Speculum Alchemiae – Prague’s Hidden Alchemical Laboratory

photography by: Sinéad Browne

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Famous as the “City of a Hundred Spires”, Prague is renowned for its gold-tinted architecture and cultural attractions. While the historic centre teems with tourists, a hidden part of the city often goes unnoticed – a relic of the occult and the Dark Arts practised here in the 16th century. Unveiled by chance following a devastating flood in 2002, the Speculum Alchemiae museum allows visitors to enter the world of an alchemist’s laboratory, replete with potions, elixirs and passageways kept secret for centuries.

History and Discovery

Dating back to 900AD, the museum site is one of the oldest dwellings in the city and the current building survived both the French Fire of 1689 and the destruction of most of the Jewish ghetto in the early 20th century. The links to alchemy were only uncovered as recently as 2002, when the Vltava River burst its banks in the worst flood ever recorded in the city.


A tiny square in front of the house collapsed under the extensive volume of water and revealed a previously-unknown series of underground rooms, covered with mud and detritus. The owner spent years clearing out the basement, uncovering preserved artefacts and sealed-off alcoves that contained alchemy texts and bottles of potions, slowly unveiling the subterranean site’s provenance as a 16th century alchemists’ laboratory.

Alchemy in 16th Century Prague

In medieval times, famine, plague and sudden death were a powerful trifecta of daily dangers. Alchemy seemed to offer a solution, aiming to transmute base metals into gold, cure diseases and achieve the ultimate goal of immortality.


These objectives, though they appear somewhat bombastic today, fascinated many esteemed analysts, including polymath Isaac Newton, chemist Robert Boyle and astronomer Johannes Kepler. Though often dismissed as a pseudoscience now, the lines between mysticism and mathematics were far more blurred in the Middle Ages and the byproducts of the work carried out in 16th century workshops helped to pave the way for present-day modern laboratories.


A staunch believer in the power of this esoteric chemistry, Holy Roman Emperor Rudolph II brought his court to Prague in 1583 and invited famous alchemists such as Edward Kelley and John Dee to the city to conduct their experiments. The Catholic church disapproved of alchemy and so the laboratory was buried underneath the unassuming house at 1 Haštalská Street, connected to Prague Castle via a hidden tunnel.


Believing that the remedies helped to treat his fits of severe depression, the emperor’s daily doses included an elixir of youth comprising 77 herbs and alcohol, and an elixir of love for both him and his mistress. Whether due to the potions or a powerful placebo effect, he lived to be 69 years old and his unwavering support of the arts and sciences helped to transform Prague into a leading centre of research and artistic production in Europe.

The Museum

Following years of painstaking exploration and reconstruction, the catacombs were transformed into the Speculum Alchemiae (“Mirror of Alchemy”) museum. The name references a 15th century manuscript describing the creation of a medicinal elixir, a copy of which is on display.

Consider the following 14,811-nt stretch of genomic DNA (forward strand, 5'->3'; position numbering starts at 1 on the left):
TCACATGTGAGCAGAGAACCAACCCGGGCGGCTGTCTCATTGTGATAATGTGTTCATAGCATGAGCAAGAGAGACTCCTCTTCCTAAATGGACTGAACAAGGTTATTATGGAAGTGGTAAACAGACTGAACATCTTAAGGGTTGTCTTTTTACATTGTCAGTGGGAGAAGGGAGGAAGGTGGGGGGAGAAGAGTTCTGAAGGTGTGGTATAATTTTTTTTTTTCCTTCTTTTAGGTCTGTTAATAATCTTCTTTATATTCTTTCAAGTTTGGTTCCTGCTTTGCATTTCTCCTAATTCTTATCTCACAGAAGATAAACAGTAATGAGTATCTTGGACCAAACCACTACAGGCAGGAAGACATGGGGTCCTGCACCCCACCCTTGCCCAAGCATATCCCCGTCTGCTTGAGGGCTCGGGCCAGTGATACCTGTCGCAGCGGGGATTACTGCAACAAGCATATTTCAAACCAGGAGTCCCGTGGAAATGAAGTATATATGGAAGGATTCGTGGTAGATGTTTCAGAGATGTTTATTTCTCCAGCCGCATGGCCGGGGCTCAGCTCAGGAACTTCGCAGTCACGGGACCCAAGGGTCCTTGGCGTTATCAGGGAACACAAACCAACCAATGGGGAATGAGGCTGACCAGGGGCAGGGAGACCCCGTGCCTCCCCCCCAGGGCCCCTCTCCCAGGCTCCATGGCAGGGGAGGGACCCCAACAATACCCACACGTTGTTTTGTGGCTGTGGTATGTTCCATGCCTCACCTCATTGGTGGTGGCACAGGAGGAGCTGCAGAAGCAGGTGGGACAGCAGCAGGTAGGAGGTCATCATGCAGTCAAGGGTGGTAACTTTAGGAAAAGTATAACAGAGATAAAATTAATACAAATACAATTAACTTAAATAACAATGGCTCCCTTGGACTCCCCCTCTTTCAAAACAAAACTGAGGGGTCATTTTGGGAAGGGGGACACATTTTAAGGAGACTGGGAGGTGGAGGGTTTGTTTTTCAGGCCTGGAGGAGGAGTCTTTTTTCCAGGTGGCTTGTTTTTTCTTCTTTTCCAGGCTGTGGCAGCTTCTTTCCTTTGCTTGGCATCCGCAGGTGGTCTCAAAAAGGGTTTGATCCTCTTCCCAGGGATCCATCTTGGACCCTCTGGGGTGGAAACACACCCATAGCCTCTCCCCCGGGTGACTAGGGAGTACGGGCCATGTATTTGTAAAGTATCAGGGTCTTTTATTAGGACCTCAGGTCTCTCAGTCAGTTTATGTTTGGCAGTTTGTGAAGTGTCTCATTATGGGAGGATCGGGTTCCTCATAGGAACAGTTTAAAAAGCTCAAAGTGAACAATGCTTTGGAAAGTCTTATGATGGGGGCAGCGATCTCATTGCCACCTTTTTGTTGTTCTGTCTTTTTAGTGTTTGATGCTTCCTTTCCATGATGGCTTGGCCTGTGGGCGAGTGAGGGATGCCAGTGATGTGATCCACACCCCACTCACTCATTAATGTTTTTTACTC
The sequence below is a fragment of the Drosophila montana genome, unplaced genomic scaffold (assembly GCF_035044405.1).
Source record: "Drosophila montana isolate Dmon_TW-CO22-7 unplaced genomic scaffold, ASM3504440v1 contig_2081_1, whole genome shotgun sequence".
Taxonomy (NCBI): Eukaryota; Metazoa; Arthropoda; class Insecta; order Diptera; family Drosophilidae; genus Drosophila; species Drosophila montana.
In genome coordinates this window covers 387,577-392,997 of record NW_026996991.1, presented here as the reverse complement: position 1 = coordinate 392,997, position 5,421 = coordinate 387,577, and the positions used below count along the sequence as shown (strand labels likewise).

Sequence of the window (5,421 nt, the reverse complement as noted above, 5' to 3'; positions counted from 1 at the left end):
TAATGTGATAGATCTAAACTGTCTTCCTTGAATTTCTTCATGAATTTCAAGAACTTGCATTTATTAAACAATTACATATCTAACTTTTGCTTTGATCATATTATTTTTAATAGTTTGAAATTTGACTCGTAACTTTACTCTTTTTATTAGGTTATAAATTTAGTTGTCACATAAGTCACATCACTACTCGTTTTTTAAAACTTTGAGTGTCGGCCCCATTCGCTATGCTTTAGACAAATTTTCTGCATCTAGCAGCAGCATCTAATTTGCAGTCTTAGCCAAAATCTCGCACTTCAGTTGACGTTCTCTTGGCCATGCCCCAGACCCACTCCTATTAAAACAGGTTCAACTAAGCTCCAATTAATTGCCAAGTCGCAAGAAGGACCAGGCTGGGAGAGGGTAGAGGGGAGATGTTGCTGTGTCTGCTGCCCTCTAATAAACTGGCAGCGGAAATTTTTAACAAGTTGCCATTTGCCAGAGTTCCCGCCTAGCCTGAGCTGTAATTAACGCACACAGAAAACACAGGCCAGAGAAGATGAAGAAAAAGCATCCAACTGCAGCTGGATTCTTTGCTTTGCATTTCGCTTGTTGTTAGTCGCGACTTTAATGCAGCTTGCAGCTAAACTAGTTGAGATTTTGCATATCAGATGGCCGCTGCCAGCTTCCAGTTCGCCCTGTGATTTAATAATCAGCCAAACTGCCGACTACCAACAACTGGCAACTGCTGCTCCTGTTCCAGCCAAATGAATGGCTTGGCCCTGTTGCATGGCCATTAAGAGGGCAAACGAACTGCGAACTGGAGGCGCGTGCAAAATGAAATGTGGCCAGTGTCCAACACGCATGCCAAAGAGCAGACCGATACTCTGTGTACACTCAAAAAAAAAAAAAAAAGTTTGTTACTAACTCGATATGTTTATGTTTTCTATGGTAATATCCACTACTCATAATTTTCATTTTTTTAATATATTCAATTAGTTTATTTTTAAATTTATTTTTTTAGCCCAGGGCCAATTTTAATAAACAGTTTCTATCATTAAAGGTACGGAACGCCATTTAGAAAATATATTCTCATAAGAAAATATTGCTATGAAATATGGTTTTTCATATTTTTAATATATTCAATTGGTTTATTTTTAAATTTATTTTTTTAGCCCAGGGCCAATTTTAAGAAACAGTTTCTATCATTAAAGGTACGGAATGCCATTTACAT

Elaborating on this theme, the museum entrance is filled with coloured bottles containing remedies for sale that have been recreated by Benedictine monks using as much of the original recipes as possible – while alcohol is still used, opium is not.


From the shop, a set of stairs leads down to the “office”, a room dominated by a large bookcase, stuffed crocodiles that were considered to be magical guardians and the ubiquitous glass bottles of liquids, one of which is said to be a preserved original potion.


Energy from the four elements is focused to the basement by a curious chandelier hanging from the ceiling, featuring images of the prophet Moses with horns. This unusual depiction arose from a translation of the bible where the Hebrew words for “horned” and “emitting rays” may have gotten confused.


The bookcase conceals a secret passageway to three downstairs rooms: an experimental workshop, a glass-blowing studio and a drying room for herbs.  The low-ceilinged rooms are adorned with replicas of the scientific apparatus that were used at the time, amongst them clay pots, beakers and flasks of all shapes and sizes.


Despite these rooms being underwater for so long, hidden alcoves successfully preserved Latin texts because they were so carefully sealed. As well as the secret tunnel to the castle, there are (now inaccessible) passageways leading to the Old Town and the barracks, possible escape routes for the alchemists if their work was discovered by those who considered it to be heresy.


It is also believed that there may be other rooms even deeper underground, but excavating these would not be possible at the current water levels.


While the tour is short (about 30 minutes) and the plethora of potions, skulls and other occult symbols may feel a little gimmicky, the guides are well-informed and entertaining, giving visitors an insight into a lesser-known aspect of life in medieval Prague.

Getting There

Located at 1 Haštalská Street, the museum is open every day from 10am to 6pm. It is a short walk from the Old Town or from the Náměstí Republiky stop on metro line B (yellow line). The underground part of the museum is accessible by guided tour only.  Tours cost Kč 200 (€10) per adult and payment is cash only, in either euro or Czech koruna.